Syria’s increasingly sectarian civil war has yet to spill deeply into religiously diverse Lebanon, where more than 60 percent of the population is Muslim, split roughly between Sunnis and Shiites. But political analysts say opposing Lebanese groups’ growing involvement in the conflict next door is exacerbating dangerous tensions that have periodically erupted into sectarian clashes in the past year. In recent weeks, Syrian rebels have intentionally fired shells at Hermel, a Lebanese border town near al-Quseir that is a Hezbollah stronghold.
Echoing a view that is gaining ground among Lebanese, Assir and Mohammad Obeid, a Shiite analyst with close ties to Hezbollah, said that Lebanon’s official policy of neutrality toward the Syrian war is no longer worth taking seriously.
“Everyone has violated it. So it’s not only Hezbollah,” Obeid said. “Everyone is now acting on a sectarian basis toward the Syrian crisis.”
The increasingly overt public polarization in Lebanon over Syria’s war — and an expanding debate in the news media and mosques over Hezbollah’s participation in it — could expose Lebanon to a regional backlash if Syrian rebels and the Arab Gulf states backing them decide to target Hezbollah on its own turf, said Paul Salem, director of the Carnegie Middle East Center in Beirut.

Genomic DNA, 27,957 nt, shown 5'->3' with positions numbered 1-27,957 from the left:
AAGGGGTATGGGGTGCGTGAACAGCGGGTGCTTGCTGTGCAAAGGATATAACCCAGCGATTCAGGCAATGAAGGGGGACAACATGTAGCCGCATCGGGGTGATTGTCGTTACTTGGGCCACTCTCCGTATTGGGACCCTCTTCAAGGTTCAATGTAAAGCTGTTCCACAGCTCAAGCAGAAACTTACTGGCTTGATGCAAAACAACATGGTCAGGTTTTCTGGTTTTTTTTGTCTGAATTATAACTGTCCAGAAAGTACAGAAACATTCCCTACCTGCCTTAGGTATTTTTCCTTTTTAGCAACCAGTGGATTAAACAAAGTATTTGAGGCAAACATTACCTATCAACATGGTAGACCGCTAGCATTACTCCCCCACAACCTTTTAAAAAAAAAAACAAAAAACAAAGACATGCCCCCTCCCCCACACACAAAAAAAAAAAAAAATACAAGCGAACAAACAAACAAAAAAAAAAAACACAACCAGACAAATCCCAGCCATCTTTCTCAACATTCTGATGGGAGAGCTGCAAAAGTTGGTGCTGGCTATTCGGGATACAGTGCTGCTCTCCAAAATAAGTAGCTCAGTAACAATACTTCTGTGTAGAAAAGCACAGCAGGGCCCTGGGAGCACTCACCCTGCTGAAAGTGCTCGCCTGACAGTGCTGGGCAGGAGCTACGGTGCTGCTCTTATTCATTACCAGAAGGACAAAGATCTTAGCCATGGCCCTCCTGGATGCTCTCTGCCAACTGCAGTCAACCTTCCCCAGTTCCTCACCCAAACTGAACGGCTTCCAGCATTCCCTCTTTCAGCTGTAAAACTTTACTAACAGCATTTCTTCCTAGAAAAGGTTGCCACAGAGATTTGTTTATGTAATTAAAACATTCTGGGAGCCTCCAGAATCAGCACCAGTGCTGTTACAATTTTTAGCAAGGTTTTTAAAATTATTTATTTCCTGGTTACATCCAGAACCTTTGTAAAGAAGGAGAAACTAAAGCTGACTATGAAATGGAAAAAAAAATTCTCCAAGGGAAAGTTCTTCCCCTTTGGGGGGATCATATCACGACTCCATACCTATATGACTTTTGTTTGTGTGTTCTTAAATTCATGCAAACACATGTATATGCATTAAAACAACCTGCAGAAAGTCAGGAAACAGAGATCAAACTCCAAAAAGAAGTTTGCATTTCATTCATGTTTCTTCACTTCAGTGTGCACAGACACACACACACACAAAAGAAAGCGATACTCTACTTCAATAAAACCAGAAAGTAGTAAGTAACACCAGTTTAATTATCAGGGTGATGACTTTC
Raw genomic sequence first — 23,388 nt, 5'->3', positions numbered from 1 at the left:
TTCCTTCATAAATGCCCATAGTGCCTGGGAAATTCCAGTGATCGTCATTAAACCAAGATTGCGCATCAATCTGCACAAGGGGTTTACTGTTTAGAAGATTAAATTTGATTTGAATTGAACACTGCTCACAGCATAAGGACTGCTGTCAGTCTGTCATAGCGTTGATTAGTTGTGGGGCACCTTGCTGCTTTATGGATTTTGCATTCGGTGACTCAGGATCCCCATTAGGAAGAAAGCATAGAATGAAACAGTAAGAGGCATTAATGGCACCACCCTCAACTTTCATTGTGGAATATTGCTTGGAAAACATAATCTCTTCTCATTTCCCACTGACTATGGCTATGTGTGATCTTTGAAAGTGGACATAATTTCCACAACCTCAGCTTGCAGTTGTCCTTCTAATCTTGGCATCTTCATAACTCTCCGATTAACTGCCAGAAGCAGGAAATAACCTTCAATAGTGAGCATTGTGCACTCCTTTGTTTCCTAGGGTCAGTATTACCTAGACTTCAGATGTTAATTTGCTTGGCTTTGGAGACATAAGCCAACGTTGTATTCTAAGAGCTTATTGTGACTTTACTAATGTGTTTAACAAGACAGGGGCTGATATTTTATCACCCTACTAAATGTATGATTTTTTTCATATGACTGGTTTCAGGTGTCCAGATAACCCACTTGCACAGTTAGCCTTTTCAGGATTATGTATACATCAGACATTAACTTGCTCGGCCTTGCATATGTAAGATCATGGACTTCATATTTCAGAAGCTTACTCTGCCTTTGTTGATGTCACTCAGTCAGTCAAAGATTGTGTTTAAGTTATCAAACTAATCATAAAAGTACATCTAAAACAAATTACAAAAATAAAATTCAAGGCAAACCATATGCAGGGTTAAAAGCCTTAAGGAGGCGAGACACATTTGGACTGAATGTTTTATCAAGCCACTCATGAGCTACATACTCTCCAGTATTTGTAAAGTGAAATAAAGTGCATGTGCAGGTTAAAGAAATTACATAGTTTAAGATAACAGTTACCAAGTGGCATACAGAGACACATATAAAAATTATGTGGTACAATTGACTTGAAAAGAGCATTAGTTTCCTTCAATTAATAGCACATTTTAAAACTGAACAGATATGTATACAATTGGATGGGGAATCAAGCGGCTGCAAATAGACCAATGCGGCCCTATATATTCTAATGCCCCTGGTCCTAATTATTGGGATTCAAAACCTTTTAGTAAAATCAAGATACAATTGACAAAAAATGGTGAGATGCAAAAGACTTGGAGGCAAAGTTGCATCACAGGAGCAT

Hezbollah’s movement in the Syrian border region of al-Quseir indicates “a new type of engagement, a new threshold” that, coupled with the Sunni reaction it has provoked, is “one more step in a bad trajectory,” Salem said.
Increased activity, fighting
Political analysts and Syrian opposition activists said Hezbollah has been involved in the Syrian conflict to some extent for more than a year, despite the group’s public claims that its members are merely protecting Shiites on the Lebanese side of the border. But recent reports from residents and rebels in the al-Quseir region suggest a new level of intensity.
Syrian opposition activists have posted online videos in recent days of alleged firefights with Hezbollah’s paramilitary groups and of Hezbollah identification papers allegedly found inside Syria. Hezbollah has also quietly held funerals for members purportedly slain in Syria’s fighting.